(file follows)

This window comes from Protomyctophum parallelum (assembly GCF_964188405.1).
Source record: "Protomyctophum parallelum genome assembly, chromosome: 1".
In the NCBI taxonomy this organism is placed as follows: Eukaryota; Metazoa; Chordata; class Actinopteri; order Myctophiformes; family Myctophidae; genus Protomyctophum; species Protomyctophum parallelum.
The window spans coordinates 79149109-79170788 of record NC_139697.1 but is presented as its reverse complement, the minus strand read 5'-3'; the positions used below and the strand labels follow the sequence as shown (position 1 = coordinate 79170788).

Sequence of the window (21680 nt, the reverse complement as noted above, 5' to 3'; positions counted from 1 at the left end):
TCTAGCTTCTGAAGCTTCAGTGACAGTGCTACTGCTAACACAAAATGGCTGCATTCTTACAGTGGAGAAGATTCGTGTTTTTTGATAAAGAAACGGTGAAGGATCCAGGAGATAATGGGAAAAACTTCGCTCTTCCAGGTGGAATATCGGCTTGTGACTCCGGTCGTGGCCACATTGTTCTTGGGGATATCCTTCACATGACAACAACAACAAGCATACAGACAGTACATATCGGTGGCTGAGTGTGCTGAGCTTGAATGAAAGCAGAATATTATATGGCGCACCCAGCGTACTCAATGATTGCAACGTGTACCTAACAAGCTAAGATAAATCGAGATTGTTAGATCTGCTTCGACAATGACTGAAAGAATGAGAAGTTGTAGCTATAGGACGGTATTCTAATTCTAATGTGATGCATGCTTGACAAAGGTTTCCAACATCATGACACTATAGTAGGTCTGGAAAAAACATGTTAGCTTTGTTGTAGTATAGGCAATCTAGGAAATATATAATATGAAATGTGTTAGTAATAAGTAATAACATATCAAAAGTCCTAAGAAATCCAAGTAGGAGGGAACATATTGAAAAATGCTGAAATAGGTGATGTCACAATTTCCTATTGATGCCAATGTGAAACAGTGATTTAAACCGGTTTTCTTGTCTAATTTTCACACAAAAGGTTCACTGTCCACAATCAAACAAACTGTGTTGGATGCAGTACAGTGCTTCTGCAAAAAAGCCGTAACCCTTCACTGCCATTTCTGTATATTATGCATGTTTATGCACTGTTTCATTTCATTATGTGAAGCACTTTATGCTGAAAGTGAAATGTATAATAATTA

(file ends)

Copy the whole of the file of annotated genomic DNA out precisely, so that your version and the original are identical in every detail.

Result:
This window comes from Protomyctophum parallelum (assembly GCF_964188405.1).
Source record: "Protomyctophum parallelum genome assembly, chromosome: 1".
In the NCBI taxonomy this organism is placed as follows: Eukaryota; Metazoa; Chordata; class Actinopteri; order Myctophiformes; family Myctophidae; genus Protomyctophum; species Protomyctophum parallelum.
The window spans coordinates 79149109-79170788 of record NC_139697.1 but is presented as its reverse complement, the minus strand read 5'-3'; the positions used below and the strand labels follow the sequence as shown (position 1 = coordinate 79170788).

Sequence of the window (21680 nt, the reverse complement as noted above, 5' to 3'; positions counted from 1 at the left end):
TCTAGCTTCTGAAGCTTCAGTGACAGTGCTACTGCTAACACAAAATGGCTGCATTCTTACAGTGGAGAAGATTCGTGTTTTTTGATAAAGAAACGGTGAAGGATCCAGGAGATAATGGGAAAAACTTCGCTCTTCCAGGTGGAATATCGGCTTGTGACTCCGGTCGTGGCCACATTGTTCTTGGGGATATCCTTCACATGACAACAACAACAAGCATACAGACAGTACATATCGGTGGCTGAGTGTGCTGAGCTTGAATGAAAGCAGAATATTATATGGCGCACCCAGCGTACTCAATGATTGCAACGTGTACCTAACAAGCTAAGATAAATCGAGATTGTTAGATCTGCTTCGACAATGACTGAAAGAATGAGAAGTTGTAGCTATAGGACGGTATTCTAATTCTAATGTGATGCATGCTTGACAAAGGTTTCCAACATCATGACACTATAGTAGGTCTGGAAAAAACATGTTAGCTTTGTTGTAGTATAGGCAATCTAGGAAATATATAATATGAAATGTGTTAGTAATAAGTAATAACATATCAAAAGTCCTAAGAAATCCAAGTAGGAGGGAACATATTGAAAAATGCTGAAATAGGTGATGTCACAATTTCCTATTGATGCCAATGTGAAACAGTGATTTAAACCGGTTTTCTTGTCTAATTTTCACACAAAAGGTTCACTGTCCACAATCAAACAAACTGTGTTGGATGCAGTACAGTGCTTCTGCAAAAAAGCCGTAACCCTTCACTGCCATTTCTGTATATTATGCATGTTTATGCACTGTTTCATTTCATTATGTGAAGCACTTTATGCTGAAAGTGAAATGTATAATAATTA